Butterfly and Moth Monitoring

Viel-Falter Monitoring

In the Viel-Falter Monitoring volunteers and experts from the University of Innsbruck work together to assess the butterfly populations in Austria. The monitoring consists of the Insect-Monitoring Austria: Lepidoptera, the Butterfly-Monitoring Tirol and the Butterfly-Monitoring Vorarlberg. In the Austrian-wide Insect-Monitoring additional surveys for moth species take place. Butterflies and moths are especially suitable as indicators for the monitoring of biodiversity as they react quickly and sensitively to changes in environmental conditions.

The combination of systematic expert and volunteer surveys on the same sites allow for a scientifically solid, cost-efficient and long-term observation of butterfly populations in Austria.

Teilnehmer*innen einer Tagfalterexkursion mit Schmetterlingsnetzen im Gelände
Picture: Andreas Kirschner
Erhebungsstandort: Wiesenfläche mit Wald, Wiesen und Feldern im Hintergrund

Survey sites

Volunteers and experts count butterflies on over 400 sites in Austria. The sites are selected based on a systematic scheme and include open habitats from mountain pastures to meadows in the Panonic eastern regions of Austria. The selection of sites aims to be representative for the whole of Austria.

The survey sites are displayed in this map.

Expert Monitoring

Each year one fourth of the survey sites is monitored by experts in a rotating scheme. From the end of May until the beginning of September four surveys take place. Using a combination of the widely used transect method and area-time counts the experts determine and count all butterflies on a 1000 m2 plot. These surveys ensure that there is regular, systematic and high-quality data on species level from all survey sites (Barkmann et al. 2022). 

On 80 sites, we additionally conduct moth surveys. For these modern automatic light traps that attract moths are installed overnight.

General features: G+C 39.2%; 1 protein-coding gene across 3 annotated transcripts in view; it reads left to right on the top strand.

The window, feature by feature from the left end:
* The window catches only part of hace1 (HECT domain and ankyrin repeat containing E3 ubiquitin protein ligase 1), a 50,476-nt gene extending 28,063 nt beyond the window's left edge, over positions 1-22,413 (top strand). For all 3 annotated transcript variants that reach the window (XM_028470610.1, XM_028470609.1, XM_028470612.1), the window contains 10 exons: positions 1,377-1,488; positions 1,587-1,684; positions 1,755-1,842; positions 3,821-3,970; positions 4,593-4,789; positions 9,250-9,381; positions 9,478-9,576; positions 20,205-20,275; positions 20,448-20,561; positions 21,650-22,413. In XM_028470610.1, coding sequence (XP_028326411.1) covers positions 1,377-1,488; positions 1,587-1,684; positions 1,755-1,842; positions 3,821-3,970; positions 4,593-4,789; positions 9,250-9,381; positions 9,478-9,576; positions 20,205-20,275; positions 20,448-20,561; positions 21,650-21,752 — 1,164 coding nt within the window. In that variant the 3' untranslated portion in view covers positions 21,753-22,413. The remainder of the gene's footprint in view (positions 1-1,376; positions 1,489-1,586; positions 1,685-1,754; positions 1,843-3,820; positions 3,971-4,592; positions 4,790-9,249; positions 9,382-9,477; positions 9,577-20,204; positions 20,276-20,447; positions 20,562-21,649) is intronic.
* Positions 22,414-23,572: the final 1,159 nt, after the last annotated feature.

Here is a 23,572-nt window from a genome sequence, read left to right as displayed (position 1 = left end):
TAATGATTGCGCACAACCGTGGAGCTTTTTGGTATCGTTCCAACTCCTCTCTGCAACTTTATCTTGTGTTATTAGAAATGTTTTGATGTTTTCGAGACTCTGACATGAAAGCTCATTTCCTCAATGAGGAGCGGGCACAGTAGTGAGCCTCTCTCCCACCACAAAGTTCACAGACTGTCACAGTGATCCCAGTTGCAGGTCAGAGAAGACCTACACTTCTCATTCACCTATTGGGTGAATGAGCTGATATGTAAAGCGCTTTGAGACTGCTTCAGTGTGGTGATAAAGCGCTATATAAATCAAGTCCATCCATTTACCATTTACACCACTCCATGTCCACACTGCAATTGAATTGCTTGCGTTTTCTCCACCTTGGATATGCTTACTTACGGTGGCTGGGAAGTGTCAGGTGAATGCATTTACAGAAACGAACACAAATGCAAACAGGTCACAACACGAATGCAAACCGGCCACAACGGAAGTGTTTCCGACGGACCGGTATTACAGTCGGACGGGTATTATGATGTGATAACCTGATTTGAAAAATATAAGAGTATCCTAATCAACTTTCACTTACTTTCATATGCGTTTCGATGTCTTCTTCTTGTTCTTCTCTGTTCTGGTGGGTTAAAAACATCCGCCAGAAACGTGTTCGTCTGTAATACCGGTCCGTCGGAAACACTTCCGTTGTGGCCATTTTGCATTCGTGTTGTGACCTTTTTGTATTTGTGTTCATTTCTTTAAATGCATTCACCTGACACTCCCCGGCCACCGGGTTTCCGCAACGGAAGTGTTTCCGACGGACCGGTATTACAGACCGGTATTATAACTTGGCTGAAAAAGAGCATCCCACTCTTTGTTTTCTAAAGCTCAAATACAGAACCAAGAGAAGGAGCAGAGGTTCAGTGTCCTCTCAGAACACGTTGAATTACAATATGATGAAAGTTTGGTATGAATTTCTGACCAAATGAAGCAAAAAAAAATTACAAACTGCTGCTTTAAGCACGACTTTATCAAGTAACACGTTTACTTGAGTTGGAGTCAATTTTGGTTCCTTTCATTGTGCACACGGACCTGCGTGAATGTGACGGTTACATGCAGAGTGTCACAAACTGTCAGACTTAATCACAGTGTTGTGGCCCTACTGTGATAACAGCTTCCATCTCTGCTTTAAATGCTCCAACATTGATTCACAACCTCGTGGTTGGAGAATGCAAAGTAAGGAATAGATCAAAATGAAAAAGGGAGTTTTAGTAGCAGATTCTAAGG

Weißling auf Schmetterlingsnetz
Freiwillige mit Abbildung zu Tagfalter-Gruppen

Volunteer Monitoring

The volunteers in the Viel-Falter Monitoring count butterflies on the same sites as the experts. Their surveys are shorter and butterflies are counted in species and groups that can be easily distinguished in the field. The surveys provide valuable additional data on the survey sites and especially cover those times when no expert surveys take place (Rüdisser et al. 2015).

Mach mit!

Education and Outreach

Raising awareness for the importance of biodiversity and nature protection is a relevant part of the Viel-Falter Monitoring. Regular seminars and excursion give our volunteers and other interested people the opportunity to learn more about butterflies and the monitoring. In addition, we offer workshops at schools and training for people involved in environmental education.

Furthermore, talks, newspaper articles, radio and television reports and social media channels inform about the monitoring and related topics.

Kinder bei einer Tagfalter-Exkursion der Jungen Uni mit Schmetterlings-Expertin Petra Schattanek
Picture: Klemens Weisleitner
Kleine Perlmuttfalter (Issoria lathonia) bei der Paarung
Queen of Spain fritillary (Issoria lathonia) – Picture: Susanne Barkmann

Partners und Funding

The Viel-Falter Monitoring is managed by the Department of Ecology of the University of Innsbruck and implemented together with the Natural History Collections of the Tyrolean State Museums and the Eurac research. Many other partners support the monitoring.

The Austrian butterfly monitoring is financed by the Federal Ministry for Climate Action, Environment, Energy, Mobility, Innovation and Technology (BMK). The monitoring programs in Tyrol and Vorarlberg are financed by the Department for Environmental Protection of the Tyrolean Regional Government, the inatura and the Foundation “Blühendes Österreich”.

If you are interested in our monitoring approach or have any questions, do not hesitate to contact us.

Werde Teil von Viel-Falter!

Beobachte Schmetterlinge!